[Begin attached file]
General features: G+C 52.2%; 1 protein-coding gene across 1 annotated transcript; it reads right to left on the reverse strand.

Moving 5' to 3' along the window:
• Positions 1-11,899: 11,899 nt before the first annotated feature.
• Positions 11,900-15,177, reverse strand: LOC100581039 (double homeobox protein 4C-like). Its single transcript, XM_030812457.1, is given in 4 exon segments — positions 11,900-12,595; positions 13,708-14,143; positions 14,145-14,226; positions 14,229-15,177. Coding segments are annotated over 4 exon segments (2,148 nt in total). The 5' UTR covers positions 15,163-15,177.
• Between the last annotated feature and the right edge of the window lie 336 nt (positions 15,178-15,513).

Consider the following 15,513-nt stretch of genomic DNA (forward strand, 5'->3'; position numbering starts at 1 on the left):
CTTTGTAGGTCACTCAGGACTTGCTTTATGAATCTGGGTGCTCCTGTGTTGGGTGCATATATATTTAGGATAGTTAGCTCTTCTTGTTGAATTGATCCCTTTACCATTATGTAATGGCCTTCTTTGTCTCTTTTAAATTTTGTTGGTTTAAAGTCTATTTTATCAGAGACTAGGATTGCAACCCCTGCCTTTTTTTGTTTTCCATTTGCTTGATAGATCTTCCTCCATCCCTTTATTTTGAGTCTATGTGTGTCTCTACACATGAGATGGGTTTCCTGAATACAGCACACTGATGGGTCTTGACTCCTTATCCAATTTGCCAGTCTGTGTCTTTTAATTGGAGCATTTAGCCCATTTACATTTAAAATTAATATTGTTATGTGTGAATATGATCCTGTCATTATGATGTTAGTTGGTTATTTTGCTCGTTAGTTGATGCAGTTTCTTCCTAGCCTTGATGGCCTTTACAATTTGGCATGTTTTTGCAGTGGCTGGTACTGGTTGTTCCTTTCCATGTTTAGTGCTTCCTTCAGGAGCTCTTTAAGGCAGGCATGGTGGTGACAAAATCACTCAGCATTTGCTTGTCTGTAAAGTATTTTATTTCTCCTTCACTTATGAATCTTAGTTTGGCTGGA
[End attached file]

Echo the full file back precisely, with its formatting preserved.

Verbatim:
General features: G+C 52.2%; 1 protein-coding gene across 1 annotated transcript; it reads right to left on the reverse strand.

Moving 5' to 3' along the window:
• Positions 1-11,899: 11,899 nt before the first annotated feature.
• Positions 11,900-15,177, reverse strand: LOC100581039 (double homeobox protein 4C-like). Its single transcript, XM_030812457.1, is given in 4 exon segments — positions 11,900-12,595; positions 13,708-14,143; positions 14,145-14,226; positions 14,229-15,177. Coding segments are annotated over 4 exon segments (2,148 nt in total). The 5' UTR covers positions 15,163-15,177.
• Between the last annotated feature and the right edge of the window lie 336 nt (positions 15,178-15,513).

Consider the following 15,513-nt stretch of genomic DNA (forward strand, 5'->3'; position numbering starts at 1 on the left):
CTTTGTAGGTCACTCAGGACTTGCTTTATGAATCTGGGTGCTCCTGTGTTGGGTGCATATATATTTAGGATAGTTAGCTCTTCTTGTTGAATTGATCCCTTTACCATTATGTAATGGCCTTCTTTGTCTCTTTTAAATTTTGTTGGTTTAAAGTCTATTTTATCAGAGACTAGGATTGCAACCCCTGCCTTTTTTTGTTTTCCATTTGCTTGATAGATCTTCCTCCATCCCTTTATTTTGAGTCTATGTGTGTCTCTACACATGAGATGGGTTTCCTGAATACAGCACACTGATGGGTCTTGACTCCTTATCCAATTTGCCAGTCTGTGTCTTTTAATTGGAGCATTTAGCCCATTTACATTTAAAATTAATATTGTTATGTGTGAATATGATCCTGTCATTATGATGTTAGTTGGTTATTTTGCTCGTTAGTTGATGCAGTTTCTTCCTAGCCTTGATGGCCTTTACAATTTGGCATGTTTTTGCAGTGGCTGGTACTGGTTGTTCCTTTCCATGTTTAGTGCTTCCTTCAGGAGCTCTTTAAGGCAGGCATGGTGGTGACAAAATCACTCAGCATTTGCTTGTCTGTAAAGTATTTTATTTCTCCTTCACTTATGAATCTTAGTTTGGCTGGA